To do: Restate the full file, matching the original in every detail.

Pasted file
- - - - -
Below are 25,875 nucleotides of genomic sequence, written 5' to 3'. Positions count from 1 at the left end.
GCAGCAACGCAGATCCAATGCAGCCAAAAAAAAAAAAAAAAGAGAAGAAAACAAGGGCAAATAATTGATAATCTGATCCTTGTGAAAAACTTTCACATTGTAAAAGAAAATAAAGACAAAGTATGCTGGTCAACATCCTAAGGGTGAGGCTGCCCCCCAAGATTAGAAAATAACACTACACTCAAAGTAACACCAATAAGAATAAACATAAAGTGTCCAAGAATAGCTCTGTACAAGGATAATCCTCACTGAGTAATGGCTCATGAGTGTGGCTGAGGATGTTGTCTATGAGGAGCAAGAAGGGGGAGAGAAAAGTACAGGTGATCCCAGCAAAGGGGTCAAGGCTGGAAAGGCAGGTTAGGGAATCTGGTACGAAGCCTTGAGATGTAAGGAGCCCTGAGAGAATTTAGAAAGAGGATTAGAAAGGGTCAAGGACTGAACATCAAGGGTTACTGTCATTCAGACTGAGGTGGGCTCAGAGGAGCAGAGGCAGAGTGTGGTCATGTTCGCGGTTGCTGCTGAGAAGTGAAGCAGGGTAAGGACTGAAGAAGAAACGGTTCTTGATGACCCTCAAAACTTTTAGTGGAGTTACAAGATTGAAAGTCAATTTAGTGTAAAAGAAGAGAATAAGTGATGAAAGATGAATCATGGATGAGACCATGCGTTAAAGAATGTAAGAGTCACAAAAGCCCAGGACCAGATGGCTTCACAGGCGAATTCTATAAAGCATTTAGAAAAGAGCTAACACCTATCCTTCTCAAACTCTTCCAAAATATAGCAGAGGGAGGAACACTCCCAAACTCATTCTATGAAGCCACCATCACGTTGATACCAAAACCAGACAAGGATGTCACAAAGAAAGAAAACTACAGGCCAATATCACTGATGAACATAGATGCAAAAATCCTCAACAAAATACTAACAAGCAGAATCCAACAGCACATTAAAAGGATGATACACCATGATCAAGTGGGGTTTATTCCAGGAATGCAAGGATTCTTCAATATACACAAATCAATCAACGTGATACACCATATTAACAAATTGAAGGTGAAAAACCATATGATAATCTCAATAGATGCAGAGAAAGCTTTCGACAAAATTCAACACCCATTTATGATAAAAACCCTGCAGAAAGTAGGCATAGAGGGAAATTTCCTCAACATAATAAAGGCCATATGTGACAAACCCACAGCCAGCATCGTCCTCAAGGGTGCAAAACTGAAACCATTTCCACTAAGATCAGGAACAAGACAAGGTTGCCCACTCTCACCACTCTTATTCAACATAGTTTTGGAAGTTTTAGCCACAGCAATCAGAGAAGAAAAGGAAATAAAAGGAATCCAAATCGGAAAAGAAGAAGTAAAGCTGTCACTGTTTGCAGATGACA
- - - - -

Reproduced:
Below are 25,875 nucleotides of genomic sequence, written 5' to 3'. Positions count from 1 at the left end.
GCAGCAACGCAGATCCAATGCAGCCAAAAAAAAAAAAAAAAGAGAAGAAAACAAGGGCAAATAATTGATAATCTGATCCTTGTGAAAAACTTTCACATTGTAAAAGAAAATAAAGACAAAGTATGCTGGTCAACATCCTAAGGGTGAGGCTGCCCCCCAAGATTAGAAAATAACACTACACTCAAAGTAACACCAATAAGAATAAACATAAAGTGTCCAAGAATAGCTCTGTACAAGGATAATCCTCACTGAGTAATGGCTCATGAGTGTGGCTGAGGATGTTGTCTATGAGGAGCAAGAAGGGGGAGAGAAAAGTACAGGTGATCCCAGCAAAGGGGTCAAGGCTGGAAAGGCAGGTTAGGGAATCTGGTACGAAGCCTTGAGATGTAAGGAGCCCTGAGAGAATTTAGAAAGAGGATTAGAAAGGGTCAAGGACTGAACATCAAGGGTTACTGTCATTCAGACTGAGGTGGGCTCAGAGGAGCAGAGGCAGAGTGTGGTCATGTTCGCGGTTGCTGCTGAGAAGTGAAGCAGGGTAAGGACTGAAGAAGAAACGGTTCTTGATGACCCTCAAAACTTTTAGTGGAGTTACAAGATTGAAAGTCAATTTAGTGTAAAAGAAGAGAATAAGTGATGAAAGATGAATCATGGATGAGACCATGCGTTAAAGAATGTAAGAGTCACAAAAGCCCAGGACCAGATGGCTTCACAGGCGAATTCTATAAAGCATTTAGAAAAGAGCTAACACCTATCCTTCTCAAACTCTTCCAAAATATAGCAGAGGGAGGAACACTCCCAAACTCATTCTATGAAGCCACCATCACGTTGATACCAAAACCAGACAAGGATGTCACAAAGAAAGAAAACTACAGGCCAATATCACTGATGAACATAGATGCAAAAATCCTCAACAAAATACTAACAAGCAGAATCCAACAGCACATTAAAAGGATGATACACCATGATCAAGTGGGGTTTATTCCAGGAATGCAAGGATTCTTCAATATACACAAATCAATCAACGTGATACACCATATTAACAAATTGAAGGTGAAAAACCATATGATAATCTCAATAGATGCAGAGAAAGCTTTCGACAAAATTCAACACCCATTTATGATAAAAACCCTGCAGAAAGTAGGCATAGAGGGAAATTTCCTCAACATAATAAAGGCCATATGTGACAAACCCACAGCCAGCATCGTCCTCAAGGGTGCAAAACTGAAACCATTTCCACTAAGATCAGGAACAAGACAAGGTTGCCCACTCTCACCACTCTTATTCAACATAGTTTTGGAAGTTTTAGCCACAGCAATCAGAGAAGAAAAGGAAATAAAAGGAATCCAAATCGGAAAAGAAGAAGTAAAGCTGTCACTGTTTGCAGATGACA